College admission officials are typically big fans of gap years. They often find that taking time off after high school can make students more focused and, of course, more mature than they were at 18. As you embark on your gap year experience, ideally you would find a job that is related to your prospective major or career goal. This might bolster your admission chances by demonstrating interest in your future plans. But, with only a high school diploma on your bedroom wall, you may discover that your choices are limited. For instance, if your aim is for medical school or law school, you won’t be able to land a spot as a brain surgeon or litigator without a lot more education. Even entry-level jobs (e.g., receptionists) in such fields are often reserved for those with a college degree or at least some education beyond high school. On the other hand, there are certainly plenty of careers that require a college degree and yet also offer opportunities for those without one (e.g., food service and hospitality, retail and merchandising, and many more). So, depending on what you expect to study, you might be wise to seek out a related job.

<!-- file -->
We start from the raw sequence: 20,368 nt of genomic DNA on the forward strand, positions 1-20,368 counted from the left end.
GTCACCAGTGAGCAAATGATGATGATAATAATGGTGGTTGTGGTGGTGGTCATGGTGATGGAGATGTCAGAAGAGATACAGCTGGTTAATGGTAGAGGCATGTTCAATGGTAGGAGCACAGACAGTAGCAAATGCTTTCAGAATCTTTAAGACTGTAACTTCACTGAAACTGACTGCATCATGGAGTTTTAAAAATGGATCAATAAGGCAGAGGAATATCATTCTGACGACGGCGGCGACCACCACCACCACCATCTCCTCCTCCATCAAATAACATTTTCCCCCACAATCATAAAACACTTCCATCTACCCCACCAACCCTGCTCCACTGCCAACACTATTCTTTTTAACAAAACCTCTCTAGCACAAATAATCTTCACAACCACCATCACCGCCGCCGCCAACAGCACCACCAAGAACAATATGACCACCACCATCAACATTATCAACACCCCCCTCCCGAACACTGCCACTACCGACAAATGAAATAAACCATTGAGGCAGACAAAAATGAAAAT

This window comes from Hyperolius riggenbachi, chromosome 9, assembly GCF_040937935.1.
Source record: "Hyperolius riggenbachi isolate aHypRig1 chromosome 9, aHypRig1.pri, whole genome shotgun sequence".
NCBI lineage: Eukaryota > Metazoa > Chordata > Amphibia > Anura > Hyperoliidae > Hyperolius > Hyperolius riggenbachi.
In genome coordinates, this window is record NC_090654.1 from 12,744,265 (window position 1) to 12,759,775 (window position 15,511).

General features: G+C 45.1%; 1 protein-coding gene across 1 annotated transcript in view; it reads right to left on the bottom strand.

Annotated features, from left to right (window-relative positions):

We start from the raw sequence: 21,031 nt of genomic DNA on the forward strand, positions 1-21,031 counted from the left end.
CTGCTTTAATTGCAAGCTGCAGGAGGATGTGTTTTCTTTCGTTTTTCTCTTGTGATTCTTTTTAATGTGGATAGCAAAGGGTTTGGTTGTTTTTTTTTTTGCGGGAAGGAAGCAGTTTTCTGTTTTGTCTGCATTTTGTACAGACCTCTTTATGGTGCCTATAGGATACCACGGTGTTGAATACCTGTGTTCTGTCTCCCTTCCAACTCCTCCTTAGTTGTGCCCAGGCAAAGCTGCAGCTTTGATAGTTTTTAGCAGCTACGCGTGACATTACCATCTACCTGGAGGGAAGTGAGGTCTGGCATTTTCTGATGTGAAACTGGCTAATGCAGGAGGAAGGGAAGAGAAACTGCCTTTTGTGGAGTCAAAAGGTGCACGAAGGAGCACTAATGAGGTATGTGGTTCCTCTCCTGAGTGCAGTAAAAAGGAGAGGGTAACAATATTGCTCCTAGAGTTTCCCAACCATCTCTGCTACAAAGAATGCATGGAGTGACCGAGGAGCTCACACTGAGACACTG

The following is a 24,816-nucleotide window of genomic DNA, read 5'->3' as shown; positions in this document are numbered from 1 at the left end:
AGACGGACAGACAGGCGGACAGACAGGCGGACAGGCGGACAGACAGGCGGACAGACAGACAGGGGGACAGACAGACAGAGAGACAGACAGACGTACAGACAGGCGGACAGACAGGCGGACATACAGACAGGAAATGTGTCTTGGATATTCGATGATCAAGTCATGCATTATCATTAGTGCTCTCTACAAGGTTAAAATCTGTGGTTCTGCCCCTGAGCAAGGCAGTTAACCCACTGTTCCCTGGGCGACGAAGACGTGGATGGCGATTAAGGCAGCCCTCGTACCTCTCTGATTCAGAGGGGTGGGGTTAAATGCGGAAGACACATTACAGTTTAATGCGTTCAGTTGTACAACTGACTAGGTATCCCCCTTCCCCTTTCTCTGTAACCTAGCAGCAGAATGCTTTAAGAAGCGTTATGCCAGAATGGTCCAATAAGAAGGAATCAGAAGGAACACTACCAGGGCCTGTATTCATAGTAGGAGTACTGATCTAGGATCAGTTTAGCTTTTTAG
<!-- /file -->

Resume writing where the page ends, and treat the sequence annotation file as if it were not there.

But even if your long-term goals don’t mesh well with a short-term, ground-floor position, fear not. The college folks also love to see applicants who aren’t afraid of getting their hands dirty by tackling minimum-wage work. So just about any job you can find (supermarket cashier, ice-cream scooper, hotel maid, fast-food clerk) will “look good” on an application. When it comes to impressing admission committees, the only jobs you may want to avoid are those where your boss is obviously a parent or other close relative. Babysitting jobs for family friends also may not be as eye-catching as those that require you to interact with strangers and to go to an actual workplace each day that isn’t the next-door neighbor’s sandbox. 😉